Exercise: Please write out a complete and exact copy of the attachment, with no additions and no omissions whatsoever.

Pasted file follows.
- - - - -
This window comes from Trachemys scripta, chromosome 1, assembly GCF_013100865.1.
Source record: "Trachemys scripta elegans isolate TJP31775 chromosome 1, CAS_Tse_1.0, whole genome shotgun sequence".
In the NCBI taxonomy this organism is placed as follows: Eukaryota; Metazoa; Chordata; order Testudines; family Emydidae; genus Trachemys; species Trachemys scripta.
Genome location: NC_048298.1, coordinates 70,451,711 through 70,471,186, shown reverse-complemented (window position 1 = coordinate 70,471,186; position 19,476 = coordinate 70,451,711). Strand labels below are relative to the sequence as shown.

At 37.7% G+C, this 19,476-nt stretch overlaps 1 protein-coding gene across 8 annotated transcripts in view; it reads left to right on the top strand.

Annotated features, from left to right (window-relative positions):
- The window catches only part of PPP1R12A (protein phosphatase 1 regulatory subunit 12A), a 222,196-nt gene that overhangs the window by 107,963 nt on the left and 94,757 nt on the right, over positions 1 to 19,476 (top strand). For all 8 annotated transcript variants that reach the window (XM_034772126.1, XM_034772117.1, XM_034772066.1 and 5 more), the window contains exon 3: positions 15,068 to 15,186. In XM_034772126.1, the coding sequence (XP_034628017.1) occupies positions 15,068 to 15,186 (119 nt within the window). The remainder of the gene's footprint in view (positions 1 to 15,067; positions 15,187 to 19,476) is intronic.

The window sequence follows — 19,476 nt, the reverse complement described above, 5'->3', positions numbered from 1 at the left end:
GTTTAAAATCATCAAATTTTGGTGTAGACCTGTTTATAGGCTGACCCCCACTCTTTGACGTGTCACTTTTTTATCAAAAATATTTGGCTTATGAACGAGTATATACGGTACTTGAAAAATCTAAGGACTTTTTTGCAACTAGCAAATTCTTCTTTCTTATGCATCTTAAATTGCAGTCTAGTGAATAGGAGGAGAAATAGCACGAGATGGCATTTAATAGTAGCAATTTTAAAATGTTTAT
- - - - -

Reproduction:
This window comes from Trachemys scripta, chromosome 1, assembly GCF_013100865.1.
Source record: "Trachemys scripta elegans isolate TJP31775 chromosome 1, CAS_Tse_1.0, whole genome shotgun sequence".
In the NCBI taxonomy this organism is placed as follows: Eukaryota; Metazoa; Chordata; order Testudines; family Emydidae; genus Trachemys; species Trachemys scripta.
Genome location: NC_048298.1, coordinates 70,451,711 through 70,471,186, shown reverse-complemented (window position 1 = coordinate 70,471,186; position 19,476 = coordinate 70,451,711). Strand labels below are relative to the sequence as shown.

At 37.7% G+C, this 19,476-nt stretch overlaps 1 protein-coding gene across 8 annotated transcripts in view; it reads left to right on the top strand.

Annotated features, from left to right (window-relative positions):
- The window catches only part of PPP1R12A (protein phosphatase 1 regulatory subunit 12A), a 222,196-nt gene that overhangs the window by 107,963 nt on the left and 94,757 nt on the right, over positions 1 to 19,476 (top strand). For all 8 annotated transcript variants that reach the window (XM_034772126.1, XM_034772117.1, XM_034772066.1 and 5 more), the window contains exon 3: positions 15,068 to 15,186. In XM_034772126.1, the coding sequence (XP_034628017.1) occupies positions 15,068 to 15,186 (119 nt within the window). The remainder of the gene's footprint in view (positions 1 to 15,067; positions 15,187 to 19,476) is intronic.

The window sequence follows — 19,476 nt, the reverse complement described above, 5'->3', positions numbered from 1 at the left end:
GTTTAAAATCATCAAATTTTGGTGTAGACCTGTTTATAGGCTGACCCCCACTCTTTGACGTGTCACTTTTTTATCAAAAATATTTGGCTTATGAACGAGTATATACGGTACTTGAAAAATCTAAGGACTTTTTTGCAACTAGCAAATTCTTCTTTCTTATGCATCTTAAATTGCAGTCTAGTGAATAGGAGGAGAAATAGCACGAGATGGCATTTAATAGTAGCAATTTTAAAATGTTTAT